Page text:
Prof. Boehm's new book is latest in the two-state fantasy - opinion

In his new book, Prof. Omri Boehm claims that a Jewish state is not the answer to Jews' rights to self-determination.

 HAIFA, 1930s. (photo credit: Wikimedia Commons)
HAIFA, 1930s.
(photo credit: Wikimedia Commons)

There’s something about the Jewish state that drives leftist academics nuts. Is there any other country that makes presumably rational professors claim that its founding was a crime? That its very existence is an injustice? That it must be abolished?

The latest example of this craziness is Prof. Omri Boehm’s new book Haifa Republic: A Democratic Future For Israel. Boehm argues that a two-state solution to the Israeli-Palestinian conflict is no longer possible. Therefore, “True Israeli patriots must now challenge Zionist taboos as we have come to know them, must dare to imagine the country’s transformation from a Jewish state into a federal, binational republic.” (The book’s title comes from his theory that Haifa provides a model for what Palestinian-Jewish cohabitation could one day look like.) 

Boehm makes the unsupported claim that while Jews have a right to self-determination, the assumption that this right is best defended and can only be defended by a sovereign Jewish state is, to say the least, debatable, and quite probably mistaken. A Jewish home is OK, but not a Jewish state. However, as Shany Mor has written in Fathom, “There was a Jewish national home in Palestine from the 1920s right through the Holocaust itself. It was and remains perfectly reasonable for Jews to conclude that a ‘home’ is insufficient.”

TRYING TO GET around this dilemma, Boehm asks, “How can the memories of the Holocaust and the Nakba serve not as impediments, but as supports to a new binational dream?” The answer, he says, is the notion of remembering to forget. The two sides must develop a willingness to forget all that might pull them apart. For Jews, this means an end to Holocaust transference – the tendency to think of the Palestinians as proto-Nazis. 

Boehm maintains that if Israelis can just get past the Holocaust, they will be able to take responsibility for the Nakba, see Palestinians in a more positive light, start to trust them and learn to live with them in a binational state. However, the murder of six million Jews is not an unfortunate distraction. It’s what best demonstrates the need for a Jewish state.

A woman holds a Palestinian flag during a protest marking the 71st anniversary of the ‘Nakba’ at the Israel-Gaza border fence in 2019. (credit: IBRAHEEM ABU MUSTAFA/REUTERS)A woman holds a Palestinian flag during a protest marking the 71st anniversary of the ‘Nakba’ at the Israel-Gaza border fence in 2019. (credit: IBRAHEEM ABU MUSTAFA/REUTERS)

Boehm doesn’t say exactly how Palestinians should go about forgetting the Nakba. The closest he comes is suggesting they show the willingness to put one’s own memories aside, and remember as a citizen, whatever that means. As well, he makes no suggestion that Palestinians take responsibility for starting a genocidal war of aggression in 1948; rather, he places the burden of reconciliation almost entirely on the Jews, insisting that they own up to various Zionist crimes. 

Thus, Boehm ignores the history of the conflict, buying into the Palestinian narrative of Nakba victimhood. Here, he disingenuously purports to rely on the work of historian Benny Morris, which in fact does not support that narrative. Boehm is not the first to do so and Morris has reacted against such misuse of his scholarship. In a letter to Irish Times, he has written, “Israel-haters are fond of citing – and more often, mis-citing – my work in support of their arguments. Let me offer some corrections.” The Palestinian Arabs, Morris said, were responsible for their own fate.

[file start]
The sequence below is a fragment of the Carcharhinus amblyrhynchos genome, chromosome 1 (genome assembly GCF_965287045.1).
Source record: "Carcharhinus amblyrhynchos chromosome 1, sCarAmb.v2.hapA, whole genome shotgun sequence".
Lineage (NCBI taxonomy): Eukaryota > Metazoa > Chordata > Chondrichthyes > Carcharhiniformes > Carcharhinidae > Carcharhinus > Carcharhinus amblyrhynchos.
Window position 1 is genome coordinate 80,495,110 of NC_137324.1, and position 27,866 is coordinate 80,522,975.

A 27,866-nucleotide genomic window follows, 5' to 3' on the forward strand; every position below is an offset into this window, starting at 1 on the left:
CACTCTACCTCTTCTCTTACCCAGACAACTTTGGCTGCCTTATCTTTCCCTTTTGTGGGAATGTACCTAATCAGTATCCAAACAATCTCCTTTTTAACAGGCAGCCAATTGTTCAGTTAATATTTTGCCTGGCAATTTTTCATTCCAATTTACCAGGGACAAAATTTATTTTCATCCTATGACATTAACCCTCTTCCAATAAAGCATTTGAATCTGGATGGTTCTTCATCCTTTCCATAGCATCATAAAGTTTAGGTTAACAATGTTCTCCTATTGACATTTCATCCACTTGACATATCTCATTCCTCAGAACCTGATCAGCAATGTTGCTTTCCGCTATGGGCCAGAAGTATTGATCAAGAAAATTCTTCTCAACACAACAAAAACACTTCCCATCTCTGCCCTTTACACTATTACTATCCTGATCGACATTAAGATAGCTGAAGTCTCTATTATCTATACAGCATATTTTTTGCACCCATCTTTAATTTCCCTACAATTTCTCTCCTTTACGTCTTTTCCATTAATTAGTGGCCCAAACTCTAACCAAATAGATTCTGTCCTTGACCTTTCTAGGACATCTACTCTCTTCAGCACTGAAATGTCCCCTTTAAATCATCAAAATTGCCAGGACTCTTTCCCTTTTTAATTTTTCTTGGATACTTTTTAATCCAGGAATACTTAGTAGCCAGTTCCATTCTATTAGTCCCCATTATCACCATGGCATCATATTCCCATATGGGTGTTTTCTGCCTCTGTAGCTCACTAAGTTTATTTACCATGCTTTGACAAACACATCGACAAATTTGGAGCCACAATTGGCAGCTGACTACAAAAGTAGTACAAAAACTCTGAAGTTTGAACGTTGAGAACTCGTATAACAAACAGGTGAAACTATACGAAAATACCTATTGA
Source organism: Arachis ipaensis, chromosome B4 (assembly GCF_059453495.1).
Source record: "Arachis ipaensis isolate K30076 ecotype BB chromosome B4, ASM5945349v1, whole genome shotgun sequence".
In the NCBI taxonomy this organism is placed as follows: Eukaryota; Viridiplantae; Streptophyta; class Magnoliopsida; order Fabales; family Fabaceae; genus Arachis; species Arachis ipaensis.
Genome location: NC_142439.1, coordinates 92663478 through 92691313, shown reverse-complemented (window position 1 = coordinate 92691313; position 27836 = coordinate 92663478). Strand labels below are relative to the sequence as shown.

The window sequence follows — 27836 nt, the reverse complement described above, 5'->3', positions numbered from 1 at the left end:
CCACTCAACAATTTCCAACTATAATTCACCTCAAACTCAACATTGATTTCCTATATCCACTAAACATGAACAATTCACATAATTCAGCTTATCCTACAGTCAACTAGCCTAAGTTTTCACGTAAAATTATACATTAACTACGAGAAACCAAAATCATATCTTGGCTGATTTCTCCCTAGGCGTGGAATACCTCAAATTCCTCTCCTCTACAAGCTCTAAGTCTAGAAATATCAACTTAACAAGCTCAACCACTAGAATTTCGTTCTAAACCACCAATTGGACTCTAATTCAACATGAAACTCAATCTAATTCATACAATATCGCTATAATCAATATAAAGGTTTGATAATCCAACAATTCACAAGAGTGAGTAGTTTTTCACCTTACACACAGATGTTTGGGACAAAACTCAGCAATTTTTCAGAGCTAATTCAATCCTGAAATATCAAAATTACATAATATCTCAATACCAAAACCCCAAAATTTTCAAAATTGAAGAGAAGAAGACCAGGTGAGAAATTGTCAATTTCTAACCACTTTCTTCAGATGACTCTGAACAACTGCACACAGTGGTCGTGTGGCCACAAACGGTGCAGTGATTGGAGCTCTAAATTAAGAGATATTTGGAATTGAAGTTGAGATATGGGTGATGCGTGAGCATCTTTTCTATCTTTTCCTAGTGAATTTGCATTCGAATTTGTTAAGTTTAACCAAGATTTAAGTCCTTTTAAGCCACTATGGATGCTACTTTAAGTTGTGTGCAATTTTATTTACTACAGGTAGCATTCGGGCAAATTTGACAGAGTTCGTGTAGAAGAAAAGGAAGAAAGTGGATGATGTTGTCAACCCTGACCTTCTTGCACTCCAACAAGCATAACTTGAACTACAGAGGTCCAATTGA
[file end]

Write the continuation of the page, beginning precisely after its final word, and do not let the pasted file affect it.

IN DEFIANCE OF the will of the international community, as embodied in the UN General Assembly Resolution of November 29th, 1947 (No. 181), they launched hostilities against the Jewish community in Palestine in the hope of aborting the emergence of the Jewish state and perhaps destroying that community. However, they lost and one of the consequences was the displacement of 700,000 of them from their homes.

That displacement, Morris asserted, was the result of a national conflict and a war, with religious overtones, from the Muslim perspective, launched by the Arabs themselves. There was no Zionist plan or blanket policy of evicting the Arab population or of ethnic cleansing. As Morris wrote, “such demonization of Israel is largely based on lies – much as the demonization of the Jews during the past 2,000 years has been based on lies. And there is a connection between the two.” Sadly, writers like Boehm are joining in that demonization now, using it to support their arguments in favor of a binational state.

In Boehm’s utopian fantasy, Jewish Israelis don’t need to fear sharing a state with an Arab majority. Do you buy that? Me neither. For 100 years, Palestinians have violently opposed any Zionist presence in the region. They continue to teach their children that Jews have no right to be there. Even now, they make clear their intention to achieve Arab domination from the river to the sea. Sorry, but that’s not a recipe for fair and equal treatment of a Jewish minority. Nor is it a recipe for the peaceful Palestinian-Jewish cohabitation that Boehm somehow envisions.

The writer is an attorney, writer and member of the Board of Directors of the American Jewish International Relations Institute (AJIRI), an affiliate of B’nai B’rith International.